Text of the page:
You’re pretty adventurous with finding new sounds in unexpected places – what’s been your favourite unconventional instrument so far?
I think the ruler twang baseline in ‘Bounce’ has to be my favourite so far. It isn’t really a sound I’ve heard anyone use before, and it brings me back to school when we’d fling our rulers against the table and see if anyone could actually make it sound like music.
“Something I’ve been learning is how to take myself out of negative situations”Ellie Dixon
What is it that attracted you to that style of recording, it sounds really fun?
I started making music when I was 14 with a mic and a laptop in my bedroom, so recording has always been very informal for me. I’m self-taught on all the instruments I play except piano, so I’ve always just messed with things to see what would happen. I was also very inspired by early YouTube musicians like Walk Off the Earth, Dodie and Paint, who all leaned into this homemade sound that just made my brain tingle. I would have such a blast trying out all the different objects we had lying around the house and challenging myself to recreate songs without proper instruments.
What do you most like writing songs about? Are there any themes you find yourself repeatedly drawn to?
Mental health is really my biggest inspiration. I don’t always set out to write about a specific topic, but it always comes back to my headspace, how I’m feeling, and what I’m going to do about it. I love writing songs as advice for myself in the hopes that other people will find them useful too. I have spent a lot of time learning how to live with my anxiety and ADHD, and I want to pass on as much of that as possible. Music is such an incredible and shareable thing, and the idea that I can reach people and make them feel good about themselves feels like the closest thing to magic.
You recently upgraded your headline show at London’s Lafayette show to the O2 Academy Islington – is that going to be your biggest headline show to date? How are you feeling about it?
It’s definitely my biggest headline show yet – I’m so excited! We are going to make it my most fun and interesting live show so far, and we’ve already started planning it. It still blows my mind that people I’ve never met listen to my music and actually want to buy tickets to see me perform them. I don’t know if I’ll ever be able to process that, but it feels incredibly special.
“I was sampling loads of random objects in my bedroom”Ellie Dixon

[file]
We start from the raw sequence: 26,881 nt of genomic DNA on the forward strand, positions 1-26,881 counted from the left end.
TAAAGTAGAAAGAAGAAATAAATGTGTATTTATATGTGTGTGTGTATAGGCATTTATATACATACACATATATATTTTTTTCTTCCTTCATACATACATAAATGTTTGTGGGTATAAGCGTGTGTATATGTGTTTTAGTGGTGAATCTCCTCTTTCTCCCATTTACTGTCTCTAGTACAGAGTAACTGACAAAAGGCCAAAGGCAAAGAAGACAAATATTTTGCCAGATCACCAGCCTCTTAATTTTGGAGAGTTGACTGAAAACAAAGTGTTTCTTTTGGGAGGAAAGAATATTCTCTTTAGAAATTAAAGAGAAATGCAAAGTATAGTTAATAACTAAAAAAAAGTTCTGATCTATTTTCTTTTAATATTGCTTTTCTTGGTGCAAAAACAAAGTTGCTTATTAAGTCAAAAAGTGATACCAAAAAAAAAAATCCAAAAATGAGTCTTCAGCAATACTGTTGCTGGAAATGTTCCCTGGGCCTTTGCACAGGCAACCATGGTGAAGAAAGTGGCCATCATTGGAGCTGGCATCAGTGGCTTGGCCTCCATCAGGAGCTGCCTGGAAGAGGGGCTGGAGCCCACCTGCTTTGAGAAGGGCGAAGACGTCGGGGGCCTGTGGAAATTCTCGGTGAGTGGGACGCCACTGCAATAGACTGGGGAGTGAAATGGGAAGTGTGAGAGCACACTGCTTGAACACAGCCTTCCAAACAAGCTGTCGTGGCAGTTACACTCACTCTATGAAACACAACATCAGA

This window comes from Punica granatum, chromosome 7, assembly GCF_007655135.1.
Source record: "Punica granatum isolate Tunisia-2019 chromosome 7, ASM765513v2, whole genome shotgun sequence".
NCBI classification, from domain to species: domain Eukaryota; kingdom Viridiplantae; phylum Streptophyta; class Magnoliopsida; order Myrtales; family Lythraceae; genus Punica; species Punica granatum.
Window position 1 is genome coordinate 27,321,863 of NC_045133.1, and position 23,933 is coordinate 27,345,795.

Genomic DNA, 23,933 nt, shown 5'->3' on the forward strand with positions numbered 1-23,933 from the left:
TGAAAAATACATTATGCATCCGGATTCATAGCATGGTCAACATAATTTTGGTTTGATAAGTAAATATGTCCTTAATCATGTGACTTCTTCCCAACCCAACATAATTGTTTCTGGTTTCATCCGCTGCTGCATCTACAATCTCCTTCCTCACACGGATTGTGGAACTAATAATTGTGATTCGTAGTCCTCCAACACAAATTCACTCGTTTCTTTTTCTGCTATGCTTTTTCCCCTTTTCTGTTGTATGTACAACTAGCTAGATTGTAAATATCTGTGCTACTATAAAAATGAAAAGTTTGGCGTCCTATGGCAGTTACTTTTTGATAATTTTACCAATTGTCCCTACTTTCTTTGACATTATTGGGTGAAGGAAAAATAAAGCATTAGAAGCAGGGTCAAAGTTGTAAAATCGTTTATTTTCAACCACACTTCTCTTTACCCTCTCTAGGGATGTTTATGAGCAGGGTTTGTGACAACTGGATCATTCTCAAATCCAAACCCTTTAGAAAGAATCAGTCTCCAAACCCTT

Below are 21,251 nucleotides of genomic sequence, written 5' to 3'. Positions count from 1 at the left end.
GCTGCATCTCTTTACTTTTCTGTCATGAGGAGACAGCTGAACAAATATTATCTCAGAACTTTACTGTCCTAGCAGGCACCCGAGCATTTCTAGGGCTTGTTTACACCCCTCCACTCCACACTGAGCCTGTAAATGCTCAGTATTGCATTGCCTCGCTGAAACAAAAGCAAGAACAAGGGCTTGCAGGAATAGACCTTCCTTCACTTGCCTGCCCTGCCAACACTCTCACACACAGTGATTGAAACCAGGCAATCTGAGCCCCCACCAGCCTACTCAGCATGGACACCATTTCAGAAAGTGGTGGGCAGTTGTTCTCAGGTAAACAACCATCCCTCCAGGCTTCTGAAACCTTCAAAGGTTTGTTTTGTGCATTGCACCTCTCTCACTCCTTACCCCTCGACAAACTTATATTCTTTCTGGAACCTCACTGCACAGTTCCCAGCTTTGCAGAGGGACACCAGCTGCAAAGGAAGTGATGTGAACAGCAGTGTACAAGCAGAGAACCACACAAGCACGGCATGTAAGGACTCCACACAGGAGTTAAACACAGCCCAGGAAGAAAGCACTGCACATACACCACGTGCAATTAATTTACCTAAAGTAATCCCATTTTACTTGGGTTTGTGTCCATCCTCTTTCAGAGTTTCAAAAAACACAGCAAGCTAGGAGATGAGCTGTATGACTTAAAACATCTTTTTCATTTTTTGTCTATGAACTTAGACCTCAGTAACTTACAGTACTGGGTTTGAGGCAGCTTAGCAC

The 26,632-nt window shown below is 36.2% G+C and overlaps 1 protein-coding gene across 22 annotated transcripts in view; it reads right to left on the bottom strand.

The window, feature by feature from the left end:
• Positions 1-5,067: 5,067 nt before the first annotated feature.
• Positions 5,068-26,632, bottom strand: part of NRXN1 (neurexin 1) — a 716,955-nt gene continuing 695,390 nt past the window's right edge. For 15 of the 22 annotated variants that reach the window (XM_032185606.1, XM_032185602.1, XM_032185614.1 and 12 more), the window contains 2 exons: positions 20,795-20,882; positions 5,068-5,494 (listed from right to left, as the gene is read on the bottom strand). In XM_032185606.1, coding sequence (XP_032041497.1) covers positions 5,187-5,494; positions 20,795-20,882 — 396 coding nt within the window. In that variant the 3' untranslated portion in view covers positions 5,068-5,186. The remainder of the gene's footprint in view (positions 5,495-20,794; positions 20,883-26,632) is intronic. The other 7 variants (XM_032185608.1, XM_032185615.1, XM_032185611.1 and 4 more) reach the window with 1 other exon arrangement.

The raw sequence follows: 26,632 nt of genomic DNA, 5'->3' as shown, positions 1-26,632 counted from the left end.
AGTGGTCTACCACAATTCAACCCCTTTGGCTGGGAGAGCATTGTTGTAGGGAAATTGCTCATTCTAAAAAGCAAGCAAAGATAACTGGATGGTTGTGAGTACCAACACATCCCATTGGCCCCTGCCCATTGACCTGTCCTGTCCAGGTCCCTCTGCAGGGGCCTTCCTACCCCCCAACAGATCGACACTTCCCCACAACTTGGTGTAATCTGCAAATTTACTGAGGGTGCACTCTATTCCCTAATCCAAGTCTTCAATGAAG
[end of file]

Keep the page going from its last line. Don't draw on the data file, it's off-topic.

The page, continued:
What would you say has been the biggest factor in your success so far? What keeps your fans coming back for more?
I think my fans connect with my love and curiosity for sound and wordplay. There isn’t any thought to what a song ‘should’ sound like, and more just what I would like to hear. I really lean into what my weird-ass brain wants to listen to, and so I end up making quite brain-tingly sounds that seem to resonate with people who want that same stimulation and playfulness.
If there was one thing you could achieve that would allow you to say you’ve made it as a musician, what would it be?
I think collaborating with any of my favourite artists would be the biggest moment for me. Being able to make music with artists like Remi Wolf, Anderson.Paak, Still Woozy, Doja Cat, Caroline Polacheck (the list goes on) would be incredible. Because I do a lot of my writing and production by myself, I don’t get a whole lot of external musical validation in person, so working in sessions with artists I really admire would be such a dream.
What else are you working on at the moment? Do you have big plans for the rest of the year?
I’m working on a lot more new music! I’m currently writing and recording another EP, which is my second puzzle piece of new music. I’m really excited for these new tracks because they are even more vulnerable. Then I have my headline tour around the UK and EU in the autumn, which I’m super excited about. Brand new live shows, new music, even more fun.
Finally – what’s the most satisfying thing to bounce?
Fantastic question – I’ve got to say a good old-fashioned tennis ball. Either that or a yo-yo. Both top tier contenders… maybe I should start a search for the best bounce in the world. ■
Ellie Dixon’s EP ‘In Case of Emergency’ is out now. Follow Dork’s The Cut Spotify playlist here.